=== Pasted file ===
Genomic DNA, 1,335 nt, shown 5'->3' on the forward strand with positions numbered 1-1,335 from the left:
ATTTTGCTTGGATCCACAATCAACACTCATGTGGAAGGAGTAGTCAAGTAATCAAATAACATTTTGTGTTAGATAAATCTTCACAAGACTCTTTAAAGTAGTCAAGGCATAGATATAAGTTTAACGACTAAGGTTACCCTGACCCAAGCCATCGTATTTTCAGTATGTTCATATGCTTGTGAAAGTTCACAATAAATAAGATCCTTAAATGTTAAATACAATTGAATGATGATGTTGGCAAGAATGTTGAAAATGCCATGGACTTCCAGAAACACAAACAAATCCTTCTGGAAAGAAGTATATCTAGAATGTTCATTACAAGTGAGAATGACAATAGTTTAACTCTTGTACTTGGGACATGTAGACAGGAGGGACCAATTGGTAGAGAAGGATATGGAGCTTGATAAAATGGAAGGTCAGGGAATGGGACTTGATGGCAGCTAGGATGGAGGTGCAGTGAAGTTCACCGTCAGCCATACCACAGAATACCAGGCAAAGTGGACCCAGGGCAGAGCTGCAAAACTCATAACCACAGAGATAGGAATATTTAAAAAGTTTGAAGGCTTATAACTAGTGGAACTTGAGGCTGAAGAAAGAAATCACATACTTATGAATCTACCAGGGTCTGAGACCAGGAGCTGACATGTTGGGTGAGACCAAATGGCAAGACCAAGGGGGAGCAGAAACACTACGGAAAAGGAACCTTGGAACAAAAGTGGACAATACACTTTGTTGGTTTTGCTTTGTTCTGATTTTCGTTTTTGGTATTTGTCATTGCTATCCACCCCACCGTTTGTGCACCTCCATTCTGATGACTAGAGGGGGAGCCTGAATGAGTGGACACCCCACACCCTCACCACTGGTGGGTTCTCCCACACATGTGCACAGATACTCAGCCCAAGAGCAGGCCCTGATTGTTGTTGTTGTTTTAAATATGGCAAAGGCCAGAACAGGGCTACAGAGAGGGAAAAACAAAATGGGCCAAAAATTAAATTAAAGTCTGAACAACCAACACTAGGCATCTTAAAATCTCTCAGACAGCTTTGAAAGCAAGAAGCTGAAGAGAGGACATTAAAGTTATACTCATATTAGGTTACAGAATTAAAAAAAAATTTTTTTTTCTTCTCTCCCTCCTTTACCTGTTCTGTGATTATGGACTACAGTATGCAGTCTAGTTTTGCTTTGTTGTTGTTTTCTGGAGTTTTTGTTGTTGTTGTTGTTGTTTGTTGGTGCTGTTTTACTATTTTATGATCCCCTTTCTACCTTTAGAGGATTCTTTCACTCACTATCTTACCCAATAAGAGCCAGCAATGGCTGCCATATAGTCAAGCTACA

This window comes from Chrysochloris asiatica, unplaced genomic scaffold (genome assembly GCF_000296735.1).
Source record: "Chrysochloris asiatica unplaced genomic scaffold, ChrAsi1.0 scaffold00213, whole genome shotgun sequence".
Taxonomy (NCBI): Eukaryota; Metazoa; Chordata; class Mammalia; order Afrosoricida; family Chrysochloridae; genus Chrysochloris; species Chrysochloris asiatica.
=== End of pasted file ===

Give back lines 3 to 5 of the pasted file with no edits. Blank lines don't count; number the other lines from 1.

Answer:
This window comes from Chrysochloris asiatica, unplaced genomic scaffold (genome assembly GCF_000296735.1).
Source record: "Chrysochloris asiatica unplaced genomic scaffold, ChrAsi1.0 scaffold00213, whole genome shotgun sequence".
Taxonomy (NCBI): Eukaryota; Metazoa; Chordata; class Mammalia; order Afrosoricida; family Chrysochloridae; genus Chrysochloris; species Chrysochloris asiatica.